Home > Science and Religion > Jesus, the XX Male

Jesus, the XX Male

December 8, 2015

imageThe feature article in the December 2015 issue of the New Oxford Review is an article by Maria Hsia Chang, The Virgin Birth: Where Science Meets Scripture

If that occurs — if replicability is achieved for the DNA data from the Shroud and Sudarium — it means Jesus indeed was an XX male. We are then faced with two rival hypotheses:

1. Jesus was one of those rare four out of every 100,000 all-too-human males who have two X chromosomes but no Y chromosome. But that doesn’t mean He was born of a virgin or that He had no biological father. The only problem is: How could the writer of the Gospel According to Luke, centuries before the discovery of DNA, possibly know that Jesus was an XX male and so tried to account for Jesus’ abnormal DNA with a made-up virgin-birth story?

2. Jesus was an XX male with no Y chromosome because Luke 1:26-35 tells the truth: Jesus was born of a virgin and has no human biological father.

In the end, as in the identification of the man who left His image on the Shroud of Turin, it is science that enables us to decipher DNA testimony from the Shroud and the Oviedo Cloth. There was a time when science caused an erosion of faith. But the Shroud and the Sudarium demonstrate that science and faith need not be at loggerheads. Instead of showing the Shroud and the Oviedo Cloth to be fakes, it may well be that science can confirm the miraculous character of both.

The article began by pointing out that 68% of American adults believe that Jesus is God or the Son of God but only 57% believe in the virgin birth.

Disbelief in Jesus being born of a virgin, which is a fundamental tenet of Christianity, in turn implies a belief that the author of the Gospel According to Luke lied when he wrote:

The angel Gabriel was sent from God to a town of Galilee called Nazareth, to a virgin betrothed to a man named Joseph…. The angel said to her, “Do not be afraid, Mary, for you have found favor with God. Behold you will conceive in your womb and bear a son, and you shall name him Jesus….” But Mary said to the angel, “How can this be, since I have no relations with a man?” And the angel said to her in reply, “The Holy Spirit will come upon you, and the power of the Most High will overshadow you. Therefore the child to be born will be called holy, the Son of God.” (1:26-35; emphasis added)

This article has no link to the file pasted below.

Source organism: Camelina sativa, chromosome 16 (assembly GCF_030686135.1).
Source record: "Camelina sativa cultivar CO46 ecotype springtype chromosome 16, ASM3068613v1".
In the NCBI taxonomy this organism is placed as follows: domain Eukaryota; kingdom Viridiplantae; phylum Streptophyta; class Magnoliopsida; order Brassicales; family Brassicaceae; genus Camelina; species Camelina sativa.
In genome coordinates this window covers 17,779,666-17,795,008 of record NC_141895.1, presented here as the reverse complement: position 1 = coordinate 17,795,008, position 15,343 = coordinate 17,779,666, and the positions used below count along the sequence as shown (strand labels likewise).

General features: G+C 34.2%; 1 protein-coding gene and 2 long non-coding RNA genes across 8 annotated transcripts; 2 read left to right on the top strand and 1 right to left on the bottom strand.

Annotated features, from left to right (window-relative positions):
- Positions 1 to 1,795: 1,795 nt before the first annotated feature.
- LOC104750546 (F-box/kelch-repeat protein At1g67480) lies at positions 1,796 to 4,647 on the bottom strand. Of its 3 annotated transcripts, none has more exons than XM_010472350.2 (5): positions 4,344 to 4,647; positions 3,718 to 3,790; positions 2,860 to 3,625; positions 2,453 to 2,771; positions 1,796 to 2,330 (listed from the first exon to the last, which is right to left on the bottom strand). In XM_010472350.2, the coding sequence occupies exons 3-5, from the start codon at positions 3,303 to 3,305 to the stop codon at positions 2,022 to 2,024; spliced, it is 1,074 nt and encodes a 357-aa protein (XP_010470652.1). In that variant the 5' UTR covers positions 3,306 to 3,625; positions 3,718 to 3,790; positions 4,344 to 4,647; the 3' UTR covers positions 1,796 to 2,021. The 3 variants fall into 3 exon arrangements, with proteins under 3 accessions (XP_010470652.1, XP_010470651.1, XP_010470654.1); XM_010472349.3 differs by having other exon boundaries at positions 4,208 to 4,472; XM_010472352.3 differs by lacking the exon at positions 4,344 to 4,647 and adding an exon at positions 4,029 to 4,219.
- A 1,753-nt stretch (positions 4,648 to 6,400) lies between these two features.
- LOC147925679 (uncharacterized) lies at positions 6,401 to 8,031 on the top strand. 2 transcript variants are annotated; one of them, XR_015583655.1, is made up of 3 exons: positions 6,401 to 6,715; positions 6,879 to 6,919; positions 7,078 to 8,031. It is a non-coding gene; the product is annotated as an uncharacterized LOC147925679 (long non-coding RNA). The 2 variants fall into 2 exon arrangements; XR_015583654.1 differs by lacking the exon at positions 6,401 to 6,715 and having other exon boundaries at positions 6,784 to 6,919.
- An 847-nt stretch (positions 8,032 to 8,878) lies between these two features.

This is a philosophical minefield. It imposes assumptions about miraculous conception onto science in order to try and prove the assumption. You may not want to believe it, but Luke could have been writing myth to make a point. That is a third hypothesis. To an Atheist, what Luke (and indeed Matthew) wrote about the virgin birth is part of the fabric of what must be a much bigger fictional account.

Does the XX male argument rest on the authenticity of the shroud or is it another argument for authenticity?  

Categories: Science and Religion
  1. .
    December 8, 2015 at 7:27 am

    “You may not want to believe it, but Luke [ and Matthew as you say] could have been writing myth [or fiction as you say] to make a point.”

    You may not want to believe it, but you could be a conspiracy theorist.

  2. Ryan Jaroncyk
    December 8, 2015 at 7:29 am

    The late Sir William Ramsay, 19th and early 20th century Oxford archaeologist, once called Luke an ‘historian of the first rank’. This accolade was based on extensive field research confirming the historicity of many people and places in the book of Acts and the Gospel.

    Luke’s nativity account is relatively simple and unadorned, unlike typical mythological accounts in ancient history.

    Luke used the Greek word ‘parthenos’ (virgin) to describe Mary when he could have used other terms.

    The early church fathers were unanimous in interpreting the virgin birth as a real, historical event, not myth. And many of the church fathers were willing to see many different layers of interpretation, allegorical, theological, and historical, in other areas of scripture.

    And if the virgin birth is myth, where then would you draw the line? Were the miracles of Jesus really myth? Was his sacrificial death just a metaphor? Was his bodily resurrection just a ‘spiritual’ resurrection?